300 F.2d 830
Helen KRUGER, Plaintiff-Appellant,
Consuelo PURCELL, Daniel A. Moorhead, John A. Moorhead, Defendants-Appellees.
William D. THORP, Plaintiff-Appellee,
Charles SMITH, Defendant-Appellee, and
Helen Kruger and Max Kruger, Intervenors-Appellants.
United States Court of Appeals Third Circuit.
Argued February 1, 1962.
Decided March 26, 1962.
George H. T. Dudley, Charlotte Amalie, St. Thomas, V. I., for appellant in Nos. 13734 and 13735.
James A. Bough, Charlotte Amalie, St. Thomas, V. I., for appellees in No. 13734.
Everett B. Birch, Charlotte Amalie, St. Thomas, V. I., for plaintiff-appellee in No. 13735.
Croxton Williams, Charlotte Amalie, St. Thomas, V. I., for defendant-appellee in No. 13735.
Before WOODBURY,* ALDRICH* and SMITH, Circuit Judges.
WILLIAM F. SMITH, Circuit Judge.
These appeals are from judgments entered in actions to enforce specific performance of contracts for the sale of real property. The actions were consolidated for the purposes of trial. The judgments are challenged as erroneous on several grounds. We are met at the outset by an insurmountable obstacle to an intelligent review, namely, the inadequacy of the findings of fact and conclusions of law. The present state of the record is such that a decision by this Court could be based only on conjecture and this, of course, is not permissible.
The procedure in these actions is governed by Rule 52(a) of the Federal Rules of Civil Procedure, 28 U.S.C.A., which provides: "In all actions tried upon the facts without a jury * * *, the court shall find the facts specially and state separately its conclusions of law thereon * * * ". (Emphasis by this Court).
A fair compliance with the rule requires the trial court to find the facts on every material issue, including relevant subsidiary issues, and to "state separately" its conclusions thereon with clarity. Commissioner of Internal Revenue v. Duberstein, 363 U.S. 278, 292, 80 S.Ct. 1190, 4 L.Ed.2d 1218 (1959); Kelley v. Everglades Drainage District, 319 U.S. 415, 421 and 422, 63 S.Ct. 1141, 87 L.Ed. 1485 (1942); Johnson v. United States, 256 F.2d 849 (5th Cir., 1958); Irish v. United States, 225 F.2d 3, 8 (9th Cir., 1955); Kweskin v. Finkelstein, 223 F.2d 677, 678 (7th Cir., 1955); Bank of Madison v. Graber, 158 F.2d 137, 141 (7th Cir., 1946). The findings of fact and conclusions of law must be sufficient to indicate the bases of the trial court's decision. Ibid. This requirement is not met in the instant cases.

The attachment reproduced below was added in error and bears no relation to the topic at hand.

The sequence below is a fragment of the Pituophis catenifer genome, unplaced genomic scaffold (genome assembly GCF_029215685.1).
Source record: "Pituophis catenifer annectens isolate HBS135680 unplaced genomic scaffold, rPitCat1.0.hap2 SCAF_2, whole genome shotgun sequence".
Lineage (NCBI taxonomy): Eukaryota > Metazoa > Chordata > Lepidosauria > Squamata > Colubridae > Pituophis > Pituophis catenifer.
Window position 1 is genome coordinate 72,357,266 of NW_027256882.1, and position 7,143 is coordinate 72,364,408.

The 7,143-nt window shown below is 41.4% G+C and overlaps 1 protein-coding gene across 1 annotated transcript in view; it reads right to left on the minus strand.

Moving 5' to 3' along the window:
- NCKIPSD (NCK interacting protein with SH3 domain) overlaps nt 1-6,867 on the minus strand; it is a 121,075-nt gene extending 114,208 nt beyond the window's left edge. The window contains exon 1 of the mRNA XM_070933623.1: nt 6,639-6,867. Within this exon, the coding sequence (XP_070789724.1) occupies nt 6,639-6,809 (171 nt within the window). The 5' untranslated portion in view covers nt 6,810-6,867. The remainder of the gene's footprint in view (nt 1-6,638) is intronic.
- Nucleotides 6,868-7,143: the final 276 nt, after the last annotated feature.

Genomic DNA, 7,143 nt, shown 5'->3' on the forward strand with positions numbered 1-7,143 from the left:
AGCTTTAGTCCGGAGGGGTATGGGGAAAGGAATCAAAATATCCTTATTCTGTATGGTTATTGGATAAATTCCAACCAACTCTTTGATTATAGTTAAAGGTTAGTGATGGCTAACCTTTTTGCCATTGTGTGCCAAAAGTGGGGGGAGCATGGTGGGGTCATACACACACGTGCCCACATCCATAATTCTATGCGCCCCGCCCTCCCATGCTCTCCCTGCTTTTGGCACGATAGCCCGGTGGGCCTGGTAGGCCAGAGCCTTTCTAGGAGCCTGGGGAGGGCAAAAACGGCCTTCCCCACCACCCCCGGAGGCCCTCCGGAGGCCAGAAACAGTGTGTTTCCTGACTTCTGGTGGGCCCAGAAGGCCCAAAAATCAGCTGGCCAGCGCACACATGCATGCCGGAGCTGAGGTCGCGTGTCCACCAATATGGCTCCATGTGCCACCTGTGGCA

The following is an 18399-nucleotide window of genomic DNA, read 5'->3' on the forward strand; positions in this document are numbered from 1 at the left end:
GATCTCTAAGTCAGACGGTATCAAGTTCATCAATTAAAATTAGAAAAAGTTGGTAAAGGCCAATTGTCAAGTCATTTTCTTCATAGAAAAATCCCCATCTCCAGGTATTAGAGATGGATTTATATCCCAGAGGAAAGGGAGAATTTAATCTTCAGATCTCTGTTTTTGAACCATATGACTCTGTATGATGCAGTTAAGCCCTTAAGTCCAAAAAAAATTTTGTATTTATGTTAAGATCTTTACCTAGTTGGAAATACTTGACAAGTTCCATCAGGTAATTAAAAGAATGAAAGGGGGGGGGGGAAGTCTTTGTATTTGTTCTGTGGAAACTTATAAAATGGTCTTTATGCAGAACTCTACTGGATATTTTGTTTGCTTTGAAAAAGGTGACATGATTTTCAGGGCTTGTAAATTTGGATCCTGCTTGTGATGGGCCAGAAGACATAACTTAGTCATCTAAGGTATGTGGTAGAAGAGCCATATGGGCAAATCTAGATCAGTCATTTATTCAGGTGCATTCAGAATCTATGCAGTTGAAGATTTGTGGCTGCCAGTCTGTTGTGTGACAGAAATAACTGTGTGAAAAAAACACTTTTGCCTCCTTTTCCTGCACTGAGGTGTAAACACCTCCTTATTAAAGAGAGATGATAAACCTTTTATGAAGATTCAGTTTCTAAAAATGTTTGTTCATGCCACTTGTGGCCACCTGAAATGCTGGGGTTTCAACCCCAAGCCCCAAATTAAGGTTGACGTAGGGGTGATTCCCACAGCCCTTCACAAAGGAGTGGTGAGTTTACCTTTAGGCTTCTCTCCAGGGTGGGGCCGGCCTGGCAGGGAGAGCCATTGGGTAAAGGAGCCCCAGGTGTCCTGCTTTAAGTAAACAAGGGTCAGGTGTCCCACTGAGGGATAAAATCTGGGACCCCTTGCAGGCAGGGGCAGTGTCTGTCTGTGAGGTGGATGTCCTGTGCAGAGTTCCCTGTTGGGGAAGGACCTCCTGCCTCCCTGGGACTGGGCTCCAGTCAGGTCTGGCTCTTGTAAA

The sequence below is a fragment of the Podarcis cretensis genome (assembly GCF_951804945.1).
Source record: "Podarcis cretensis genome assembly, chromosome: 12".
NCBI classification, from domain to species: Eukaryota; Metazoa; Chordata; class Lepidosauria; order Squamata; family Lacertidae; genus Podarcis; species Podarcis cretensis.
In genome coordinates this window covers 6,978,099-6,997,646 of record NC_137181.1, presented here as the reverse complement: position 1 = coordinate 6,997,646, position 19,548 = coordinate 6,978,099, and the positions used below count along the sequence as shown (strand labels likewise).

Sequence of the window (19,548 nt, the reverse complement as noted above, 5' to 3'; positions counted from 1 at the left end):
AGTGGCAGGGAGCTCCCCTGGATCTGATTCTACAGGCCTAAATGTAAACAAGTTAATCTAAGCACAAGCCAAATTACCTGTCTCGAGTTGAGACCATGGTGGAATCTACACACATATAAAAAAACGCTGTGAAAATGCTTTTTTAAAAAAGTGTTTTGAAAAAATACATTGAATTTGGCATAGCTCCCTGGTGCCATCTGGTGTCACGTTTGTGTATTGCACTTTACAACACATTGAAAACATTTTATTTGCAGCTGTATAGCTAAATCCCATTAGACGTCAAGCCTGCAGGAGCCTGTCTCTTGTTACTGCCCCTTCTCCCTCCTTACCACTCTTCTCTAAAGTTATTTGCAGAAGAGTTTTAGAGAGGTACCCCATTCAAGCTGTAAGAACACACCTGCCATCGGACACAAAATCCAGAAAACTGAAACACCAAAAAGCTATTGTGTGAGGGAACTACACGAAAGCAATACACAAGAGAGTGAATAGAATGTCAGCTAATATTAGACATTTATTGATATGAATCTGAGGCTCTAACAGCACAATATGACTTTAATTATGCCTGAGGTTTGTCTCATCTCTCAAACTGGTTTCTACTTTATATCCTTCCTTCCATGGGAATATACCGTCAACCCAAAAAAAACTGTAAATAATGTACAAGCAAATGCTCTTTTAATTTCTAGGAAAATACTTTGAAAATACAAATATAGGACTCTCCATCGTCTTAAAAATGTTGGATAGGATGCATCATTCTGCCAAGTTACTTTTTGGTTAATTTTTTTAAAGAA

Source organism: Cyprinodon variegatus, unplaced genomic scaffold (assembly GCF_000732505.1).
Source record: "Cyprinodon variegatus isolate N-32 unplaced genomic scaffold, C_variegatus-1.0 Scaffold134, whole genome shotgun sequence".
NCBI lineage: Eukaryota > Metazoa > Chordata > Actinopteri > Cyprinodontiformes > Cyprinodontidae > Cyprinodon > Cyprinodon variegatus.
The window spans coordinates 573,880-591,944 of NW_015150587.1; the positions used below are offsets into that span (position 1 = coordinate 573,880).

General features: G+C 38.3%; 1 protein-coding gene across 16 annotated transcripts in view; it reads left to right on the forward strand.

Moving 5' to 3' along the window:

A further obstacle to an intelligent consideration of the questions raised is the insufficiency of the record. We have before us only the documentary evidence, which consists of an abstract of title, a surveyor's plat, deeds, agreements, and correspondence. A transcript of the testimony is not available.1 This deficiency in the record is such as to preclude any determination as to whether or not the findings of fact, as sparse as they are, are clearly erroneous.
A remand of these actions to the District Court for the sole purpose of permitting it to state adequately its findings of fact and conclusions of law, would serve no useful purpose. Therefore, the judgments will be reversed and the actions are remanded with directions that a new trial be had.